Better menstrual management options for adolescents needed in south Africa: what about the menstrual cup?
The menstrual cup (MCup) is a non-absorbent reusable barrier cup that collects menstrual blood, is typically made of flexible medical-grade silicone, and has been approved by the US Food and Drug Administration. Unlike tampons, there have been no reports of toxic shock syndrome or other infectious sequelae resulting from use.
Many studies on MCups indicate that women found the device acceptable.[5-111] To date only one of these studies has been conducted in Africa. This recent randomised cross-over trial conducted in KwaZulu-Natal Province, SA, compared the acceptability and performance of the MPower MCup (Fig. 1) among 110 women with those of sanitary towels or tampons. In comparison with the menstrual hygiene product used most often, the MCup was rated better in respect of comfort, quality, menstrual blood collection capacity, appearance and preference. Participating students and working women were comfortable using the MCup in their place of work/study. Owing to the high-volume capacity of MCups, many of the women preferred to wait until they got home to wash their cups, as the MCup can be emptied and wiped out during the day and washed later.
Although MCups are made in SA (Fig 1.), and can be ordered on the internet or through a limited number of pharmacies, they have not been provided or mentioned in most of the SA menstrual management campaigns to date. Like many other MCups the SA MPower MCup comes in two sizes, the smaller size being recommended for adolescents. The cost of tampons for one woman per year has been calculated as approximately the same as one MCup at current SA retail prices. In SA the MPower MCup retails for R265.00, while a box of 32 tampons costs approximately R40.00. As the lifespan of one MCup is typically 5 years, MCup use would represent a considerable cost saving over time.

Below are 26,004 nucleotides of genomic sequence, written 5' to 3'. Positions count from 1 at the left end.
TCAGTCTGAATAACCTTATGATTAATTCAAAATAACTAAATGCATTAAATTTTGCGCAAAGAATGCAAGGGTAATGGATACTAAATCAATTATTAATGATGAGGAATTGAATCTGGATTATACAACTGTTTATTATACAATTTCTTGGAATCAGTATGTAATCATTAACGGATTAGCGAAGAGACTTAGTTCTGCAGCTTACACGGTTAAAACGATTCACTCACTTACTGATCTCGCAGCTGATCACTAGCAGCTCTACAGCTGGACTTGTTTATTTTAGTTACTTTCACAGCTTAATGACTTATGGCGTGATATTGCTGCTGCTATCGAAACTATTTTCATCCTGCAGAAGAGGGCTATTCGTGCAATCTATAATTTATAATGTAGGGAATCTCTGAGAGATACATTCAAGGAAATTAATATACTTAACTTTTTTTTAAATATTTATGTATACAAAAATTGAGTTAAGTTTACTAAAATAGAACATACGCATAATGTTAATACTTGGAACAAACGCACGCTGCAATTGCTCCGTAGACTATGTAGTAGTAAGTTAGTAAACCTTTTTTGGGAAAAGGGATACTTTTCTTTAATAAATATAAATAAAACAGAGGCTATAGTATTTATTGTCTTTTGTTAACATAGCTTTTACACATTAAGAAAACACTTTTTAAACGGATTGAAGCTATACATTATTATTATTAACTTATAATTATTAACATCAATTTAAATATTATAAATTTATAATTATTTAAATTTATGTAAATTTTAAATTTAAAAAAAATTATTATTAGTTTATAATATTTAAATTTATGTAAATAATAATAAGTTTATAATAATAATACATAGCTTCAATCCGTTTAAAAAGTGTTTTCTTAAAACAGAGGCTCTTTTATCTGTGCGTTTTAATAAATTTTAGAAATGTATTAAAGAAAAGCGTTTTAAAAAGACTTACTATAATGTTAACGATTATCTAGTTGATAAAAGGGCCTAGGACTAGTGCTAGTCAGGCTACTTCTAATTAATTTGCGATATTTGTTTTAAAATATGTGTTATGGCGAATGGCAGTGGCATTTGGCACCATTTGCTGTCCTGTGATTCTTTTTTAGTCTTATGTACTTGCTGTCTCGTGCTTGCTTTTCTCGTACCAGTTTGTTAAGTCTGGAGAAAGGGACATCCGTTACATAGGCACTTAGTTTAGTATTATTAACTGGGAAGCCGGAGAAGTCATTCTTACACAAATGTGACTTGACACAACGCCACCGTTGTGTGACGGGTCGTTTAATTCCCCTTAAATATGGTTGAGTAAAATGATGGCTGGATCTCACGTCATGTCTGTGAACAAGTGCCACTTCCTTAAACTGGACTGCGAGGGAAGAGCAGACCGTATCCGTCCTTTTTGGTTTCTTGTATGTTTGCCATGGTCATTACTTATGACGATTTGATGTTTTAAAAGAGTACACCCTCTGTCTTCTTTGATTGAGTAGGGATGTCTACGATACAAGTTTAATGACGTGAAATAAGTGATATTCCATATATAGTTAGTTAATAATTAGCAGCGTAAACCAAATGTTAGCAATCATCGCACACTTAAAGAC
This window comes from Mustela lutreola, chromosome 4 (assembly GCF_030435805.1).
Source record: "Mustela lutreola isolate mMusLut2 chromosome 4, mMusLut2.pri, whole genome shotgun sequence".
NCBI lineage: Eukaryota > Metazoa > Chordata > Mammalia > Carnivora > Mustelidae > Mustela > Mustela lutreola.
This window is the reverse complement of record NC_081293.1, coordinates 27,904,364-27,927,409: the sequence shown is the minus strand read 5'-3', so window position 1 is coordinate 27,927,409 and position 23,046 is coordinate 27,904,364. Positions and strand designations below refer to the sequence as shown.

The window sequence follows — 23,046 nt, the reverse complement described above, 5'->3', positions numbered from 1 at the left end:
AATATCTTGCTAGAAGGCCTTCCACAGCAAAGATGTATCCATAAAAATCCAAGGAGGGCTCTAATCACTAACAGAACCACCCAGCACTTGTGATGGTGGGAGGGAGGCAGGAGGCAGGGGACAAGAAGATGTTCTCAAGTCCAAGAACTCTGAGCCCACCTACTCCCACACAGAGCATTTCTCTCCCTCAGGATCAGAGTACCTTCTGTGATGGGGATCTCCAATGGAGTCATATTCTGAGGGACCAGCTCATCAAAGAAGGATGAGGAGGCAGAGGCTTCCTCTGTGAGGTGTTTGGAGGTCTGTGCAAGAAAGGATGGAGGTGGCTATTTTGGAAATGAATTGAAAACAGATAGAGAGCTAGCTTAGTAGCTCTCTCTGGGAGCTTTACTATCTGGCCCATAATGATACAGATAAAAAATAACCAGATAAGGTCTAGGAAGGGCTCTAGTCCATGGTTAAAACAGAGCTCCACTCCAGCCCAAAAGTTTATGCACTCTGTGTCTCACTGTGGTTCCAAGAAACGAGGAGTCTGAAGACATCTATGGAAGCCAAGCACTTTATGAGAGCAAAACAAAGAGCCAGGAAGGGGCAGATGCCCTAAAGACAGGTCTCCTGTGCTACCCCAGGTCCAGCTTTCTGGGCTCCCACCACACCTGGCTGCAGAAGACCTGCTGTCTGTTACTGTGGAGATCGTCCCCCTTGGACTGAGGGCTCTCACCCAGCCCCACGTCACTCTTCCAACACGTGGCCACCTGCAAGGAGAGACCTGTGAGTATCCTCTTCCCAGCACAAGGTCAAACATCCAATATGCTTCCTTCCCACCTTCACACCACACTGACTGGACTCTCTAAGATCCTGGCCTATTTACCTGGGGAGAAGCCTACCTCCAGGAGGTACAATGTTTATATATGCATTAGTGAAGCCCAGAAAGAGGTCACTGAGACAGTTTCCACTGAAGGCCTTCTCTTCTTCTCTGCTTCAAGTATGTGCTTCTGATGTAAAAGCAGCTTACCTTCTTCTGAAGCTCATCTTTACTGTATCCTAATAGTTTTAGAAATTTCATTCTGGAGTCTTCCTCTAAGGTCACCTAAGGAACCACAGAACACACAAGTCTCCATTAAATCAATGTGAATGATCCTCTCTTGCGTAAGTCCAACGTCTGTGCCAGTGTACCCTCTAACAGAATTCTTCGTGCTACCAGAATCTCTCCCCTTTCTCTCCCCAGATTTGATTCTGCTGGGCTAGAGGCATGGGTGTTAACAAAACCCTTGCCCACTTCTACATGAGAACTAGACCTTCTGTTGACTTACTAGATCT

Maternal, Adolescent and Child Health Research, Department of Obstetrics and Gynaecology, Faculty of Health Sciences, University of the Witwatersrand, Durban, South Africa, and Faculty of Epidemiology and Population Health, London School of Hygiene and Tropical Medicine, UK
Maternal, Adolescent and Child Health Research, Department of Obstetrics and Gynaecology, Faculty of Health Sciences, University of the Witwatersrand, Durban, South Africa, and Pharmaceutical Sciences, School of Health Sciences, University of KwaZulu-Natal, Durban
Ross Greener, Virginia Maphumulo, Zonke Mabude
Maternal, Adolescent and Child Health Research, Department of Obstetrics and Gynaecology, Faculty of Health Sciences, University of the Witwatersrand, Durban, South Africa
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|Author:||Beksinska, Mags; Smit, Jennifer; Greener, Ross; Maphumulo, Virginia; Mabude, Zonke|
|Publication:||South African Medical Journal|
|Article Type:||Letter to the editor|
|Date:||May 1, 2015|
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